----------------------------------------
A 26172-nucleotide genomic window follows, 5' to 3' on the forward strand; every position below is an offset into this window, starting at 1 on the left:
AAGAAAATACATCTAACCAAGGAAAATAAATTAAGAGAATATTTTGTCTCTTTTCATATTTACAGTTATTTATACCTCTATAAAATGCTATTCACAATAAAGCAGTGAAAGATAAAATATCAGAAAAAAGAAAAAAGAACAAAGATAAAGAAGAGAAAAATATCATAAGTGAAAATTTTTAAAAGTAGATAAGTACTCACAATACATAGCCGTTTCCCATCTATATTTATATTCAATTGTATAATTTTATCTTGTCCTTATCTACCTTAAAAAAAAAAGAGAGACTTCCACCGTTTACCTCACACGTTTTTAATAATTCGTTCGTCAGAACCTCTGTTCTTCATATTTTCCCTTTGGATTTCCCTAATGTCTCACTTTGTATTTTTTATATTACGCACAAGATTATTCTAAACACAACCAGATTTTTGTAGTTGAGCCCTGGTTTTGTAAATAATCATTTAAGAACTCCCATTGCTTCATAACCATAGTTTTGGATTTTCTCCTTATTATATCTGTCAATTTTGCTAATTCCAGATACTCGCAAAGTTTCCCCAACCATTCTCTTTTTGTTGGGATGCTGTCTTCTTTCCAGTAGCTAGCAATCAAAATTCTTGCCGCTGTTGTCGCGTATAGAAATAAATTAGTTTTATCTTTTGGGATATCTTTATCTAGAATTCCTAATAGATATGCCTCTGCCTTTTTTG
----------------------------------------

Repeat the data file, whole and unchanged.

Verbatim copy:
A 26172-nucleotide genomic window follows, 5' to 3' on the forward strand; every position below is an offset into this window, starting at 1 on the left:
AAGAAAATACATCTAACCAAGGAAAATAAATTAAGAGAATATTTTGTCTCTTTTCATATTTACAGTTATTTATACCTCTATAAAATGCTATTCACAATAAAGCAGTGAAAGATAAAATATCAGAAAAAAGAAAAAAGAACAAAGATAAAGAAGAGAAAAATATCATAAGTGAAAATTTTTAAAAGTAGATAAGTACTCACAATACATAGCCGTTTCCCATCTATATTTATATTCAATTGTATAATTTTATCTTGTCCTTATCTACCTTAAAAAAAAAAGAGAGACTTCCACCGTTTACCTCACACGTTTTTAATAATTCGTTCGTCAGAACCTCTGTTCTTCATATTTTCCCTTTGGATTTCCCTAATGTCTCACTTTGTATTTTTTATATTACGCACAAGATTATTCTAAACACAACCAGATTTTTGTAGTTGAGCCCTGGTTTTGTAAATAATCATTTAAGAACTCCCATTGCTTCATAACCATAGTTTTGGATTTTCTCCTTATTATATCTGTCAATTTTGCTAATTCCAGATACTCGCAAAGTTTCCCCAACCATTCTCTTTTTGTTGGGATGCTGTCTTCTTTCCAGTAGCTAGCAATCAAAATTCTTGCCGCTGTTGTCGCGTATAGAAATAAATTAGTTTTATCTTTTGGGATATCTTTATCTAGAATTCCTAATAGATATGCCTCTGCCTTTTTTG